And then I could nothing find until Signor Tom sailed into Auckland in April of 1878? I looked everywhere. Even Milan. Nothing. But at last there surfaced a tardy 'corroboration'! A journalist writes in 1905 '[I] knew him 35 years ago when he was studying singing under Professor Sangiovanni in Milan and was present when he made a highly sucessful debut as Don Basilio in the Barbiere di Siviglia. An engagement with Tamberlik at the Tacon Theatre, Havana followed ...'.  Now how do I track those dates down? Yes! Found him 1872. Havana ...  

Marietta Bulli-Paoli, Giorgio Ronconi, the young Giovanni Tagliapetra ...  So if Havana is true, the rest very well may be. Fair enough. But ... well, we all know 'credits' ... I suspect these were not enduring engagements.

Auckland in 1878 owned few, if any, full-time professional vocalists. The odd demi-pro. The odd music teacher who received occasional remuneration for a performance. So modest, indeed, were the amateurs of the Auckland Choral Society (founded 1855) that when they gave their first Messiah the press dutifully declined to mention the names of the amateur lady soloists. Those singers were, of course, unremunerated. This point, I make, to show that Tom was not coming south to make a professional performing career. That idea had seemingly been abandoned when he boarded ship. But the fates would have their word to say.

He advertised as a teacher of Italian, too. So, maybe he had been to Milan! 

Later the ad changes to 'teacher of English and Italian singing'. And he is going to form a choral class. How many teaching pupils or striving choristers the novice instructor got is not known (the advertisements stopped pretty quickly), but he did get the odd engagement as a vocalist. At the Auckland Choral Society's 4th concert in August he took the bass part in Gounod's Mass with Miss Marian Edger, RAM, sometime music teacher at the Ladies' Collegiate School, and a Mr Harker. He also sang 'I never can forget' and the Invocation from Robert le diable. He 'made his first appearance on this occasion before an Auckland audience .. no doubt that he will be a great acquisition to the musical talent of Auckland'. 

It was announced that Tom would run a school at the piano warehouse of Mr and Mrs Hoffmann (who seem to have been his sponsors from the start). Whether it happened or not, I know not, but in September he was back on the platform, with Eva Davenport and Charles Harding, supporting Amy Sherwin in one of her 'farewell concerts' (6 November). He sang 'O tu, Palermo' and 'a new musical composition by Professor [Martin] Swallow' to Shelley's 'Time' of which the feature was 'a tremendous trill of 5 1/2 bars on the upper E flat'. At Christmas he took the bass solos in The Messiah, in January he sang at another local 'Farewell' concert ('In questa tomba', 'Hybrias the Cretan') before Miss Sherwin said Farewell once more (Gordiginani's 'La Benedizione', 'Yeomen's Wedding'). And then ...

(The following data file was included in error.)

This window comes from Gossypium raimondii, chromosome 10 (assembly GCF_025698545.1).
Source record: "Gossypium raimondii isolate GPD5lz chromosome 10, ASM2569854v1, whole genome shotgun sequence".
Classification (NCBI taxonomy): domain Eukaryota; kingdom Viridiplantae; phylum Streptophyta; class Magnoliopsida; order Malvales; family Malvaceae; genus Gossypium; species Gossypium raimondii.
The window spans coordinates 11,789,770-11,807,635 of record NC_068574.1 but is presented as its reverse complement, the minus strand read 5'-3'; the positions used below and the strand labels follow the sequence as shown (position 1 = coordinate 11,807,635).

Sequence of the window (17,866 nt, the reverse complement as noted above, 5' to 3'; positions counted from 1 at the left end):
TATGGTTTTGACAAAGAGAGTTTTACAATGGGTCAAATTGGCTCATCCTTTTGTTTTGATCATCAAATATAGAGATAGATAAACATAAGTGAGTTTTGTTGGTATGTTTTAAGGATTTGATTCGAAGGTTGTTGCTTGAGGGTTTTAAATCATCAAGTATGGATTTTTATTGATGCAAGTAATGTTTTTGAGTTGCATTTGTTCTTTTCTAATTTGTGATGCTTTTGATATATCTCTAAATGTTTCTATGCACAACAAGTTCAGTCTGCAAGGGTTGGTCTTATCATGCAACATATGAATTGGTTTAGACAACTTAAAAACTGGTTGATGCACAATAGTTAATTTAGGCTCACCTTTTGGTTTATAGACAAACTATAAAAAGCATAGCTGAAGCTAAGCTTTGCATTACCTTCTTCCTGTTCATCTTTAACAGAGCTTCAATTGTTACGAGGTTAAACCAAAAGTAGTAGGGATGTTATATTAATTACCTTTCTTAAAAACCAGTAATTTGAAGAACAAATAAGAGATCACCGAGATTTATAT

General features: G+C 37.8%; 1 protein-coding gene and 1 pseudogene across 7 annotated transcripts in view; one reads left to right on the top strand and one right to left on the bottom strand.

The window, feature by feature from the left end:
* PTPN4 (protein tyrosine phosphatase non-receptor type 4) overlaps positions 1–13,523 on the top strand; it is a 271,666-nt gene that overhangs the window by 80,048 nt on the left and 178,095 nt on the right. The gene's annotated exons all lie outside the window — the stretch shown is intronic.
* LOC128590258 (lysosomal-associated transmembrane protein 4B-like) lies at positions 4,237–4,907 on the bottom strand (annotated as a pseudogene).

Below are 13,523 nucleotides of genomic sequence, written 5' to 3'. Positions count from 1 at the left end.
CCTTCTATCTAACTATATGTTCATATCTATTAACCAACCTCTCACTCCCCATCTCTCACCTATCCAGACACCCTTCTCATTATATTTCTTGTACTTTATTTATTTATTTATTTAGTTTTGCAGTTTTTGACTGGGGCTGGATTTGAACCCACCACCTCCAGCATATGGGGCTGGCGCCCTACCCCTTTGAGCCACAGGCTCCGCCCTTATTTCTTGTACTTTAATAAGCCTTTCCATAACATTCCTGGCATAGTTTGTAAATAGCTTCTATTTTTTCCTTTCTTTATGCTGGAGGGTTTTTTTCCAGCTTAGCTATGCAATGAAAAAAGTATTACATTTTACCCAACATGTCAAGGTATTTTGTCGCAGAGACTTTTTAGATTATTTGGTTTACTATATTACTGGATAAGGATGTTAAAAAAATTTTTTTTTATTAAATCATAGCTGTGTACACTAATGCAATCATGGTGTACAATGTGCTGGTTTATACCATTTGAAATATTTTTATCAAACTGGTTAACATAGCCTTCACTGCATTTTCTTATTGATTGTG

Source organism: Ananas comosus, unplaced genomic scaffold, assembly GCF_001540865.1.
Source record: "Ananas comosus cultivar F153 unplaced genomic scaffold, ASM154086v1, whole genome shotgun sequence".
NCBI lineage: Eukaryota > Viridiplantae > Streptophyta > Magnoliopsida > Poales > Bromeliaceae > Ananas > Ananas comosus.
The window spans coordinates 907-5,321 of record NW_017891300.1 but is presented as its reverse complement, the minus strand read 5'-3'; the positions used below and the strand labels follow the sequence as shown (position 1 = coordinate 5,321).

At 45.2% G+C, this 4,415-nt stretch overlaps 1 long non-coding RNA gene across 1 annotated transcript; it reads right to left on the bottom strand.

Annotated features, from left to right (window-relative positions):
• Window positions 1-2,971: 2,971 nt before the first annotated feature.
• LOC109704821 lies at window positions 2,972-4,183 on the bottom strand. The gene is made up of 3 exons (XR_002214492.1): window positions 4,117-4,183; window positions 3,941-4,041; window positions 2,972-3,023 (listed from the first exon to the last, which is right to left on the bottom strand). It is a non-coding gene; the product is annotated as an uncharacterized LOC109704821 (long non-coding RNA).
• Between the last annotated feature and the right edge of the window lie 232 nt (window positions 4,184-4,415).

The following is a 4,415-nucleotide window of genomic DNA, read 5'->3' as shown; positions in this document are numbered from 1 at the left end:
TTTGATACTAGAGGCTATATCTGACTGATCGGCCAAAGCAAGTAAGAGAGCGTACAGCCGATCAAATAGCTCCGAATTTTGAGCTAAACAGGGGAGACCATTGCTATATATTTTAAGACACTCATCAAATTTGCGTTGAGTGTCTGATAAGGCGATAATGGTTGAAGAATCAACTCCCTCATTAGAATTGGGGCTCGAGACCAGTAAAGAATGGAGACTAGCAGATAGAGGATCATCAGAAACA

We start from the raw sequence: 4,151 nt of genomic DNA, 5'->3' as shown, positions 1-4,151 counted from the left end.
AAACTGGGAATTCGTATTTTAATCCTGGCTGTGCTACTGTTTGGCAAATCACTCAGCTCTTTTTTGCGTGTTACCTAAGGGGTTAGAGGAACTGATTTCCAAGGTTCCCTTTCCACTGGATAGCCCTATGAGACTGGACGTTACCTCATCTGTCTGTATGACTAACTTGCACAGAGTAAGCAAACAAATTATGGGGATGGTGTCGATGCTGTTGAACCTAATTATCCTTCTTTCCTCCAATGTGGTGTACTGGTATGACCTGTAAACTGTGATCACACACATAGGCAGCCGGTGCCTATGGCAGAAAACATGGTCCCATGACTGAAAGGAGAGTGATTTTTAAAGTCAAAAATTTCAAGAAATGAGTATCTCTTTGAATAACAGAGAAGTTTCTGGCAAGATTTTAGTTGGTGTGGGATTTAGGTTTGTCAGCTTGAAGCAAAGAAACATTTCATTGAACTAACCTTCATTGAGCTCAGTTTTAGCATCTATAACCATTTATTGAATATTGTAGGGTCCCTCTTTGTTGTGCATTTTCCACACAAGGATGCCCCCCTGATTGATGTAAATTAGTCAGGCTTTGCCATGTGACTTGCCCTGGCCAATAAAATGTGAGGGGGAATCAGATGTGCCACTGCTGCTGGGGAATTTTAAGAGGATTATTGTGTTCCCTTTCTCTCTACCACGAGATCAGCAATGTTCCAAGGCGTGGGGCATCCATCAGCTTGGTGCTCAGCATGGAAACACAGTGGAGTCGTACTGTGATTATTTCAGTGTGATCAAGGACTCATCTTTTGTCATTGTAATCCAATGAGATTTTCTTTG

'A musical experiment is about to be tried ... it is nothing less than a season of opéra-bouffe by Auckland ladies and gentlemen who have usually been regarded as amateurs ... the leading performers will be Signor Riccardi, Mrs Reed née Leaf, Miss Teague .. Miss Isabel Hunter of the Thames and Mr Crain ... The works to be presented are novel in themselves - having never been produced in Auckland. The first on the list is Sir Arthur Sullivan's Sorcerer, to be followed by HMS Pinafore.

And it happened. R Julius De Lias, the Alsatian-born proprietor of the Theatre Royal, took the company in (whether he was the actual producer, I not not sure) and .. well, the stories differ, depending on whose tale the teller is telling. I like the one that goes 'Mr Chaplin came over from America with the first scores of Pinafore and with Mr deLias engaged a company ...'. Mr George D Chaplin was an American actor whom de Lias had hired the previous August to top-bill at his theatre in everything from Hamlet and Othello to Money. After a very successful tour, Chaplin had returned to America but in June 1879 he visited De Lias and Auckland again ... But ... it doesn't quite fit. The music of The Sorcerer had been available in New Zealand for a year already ... and the production had happened in May ...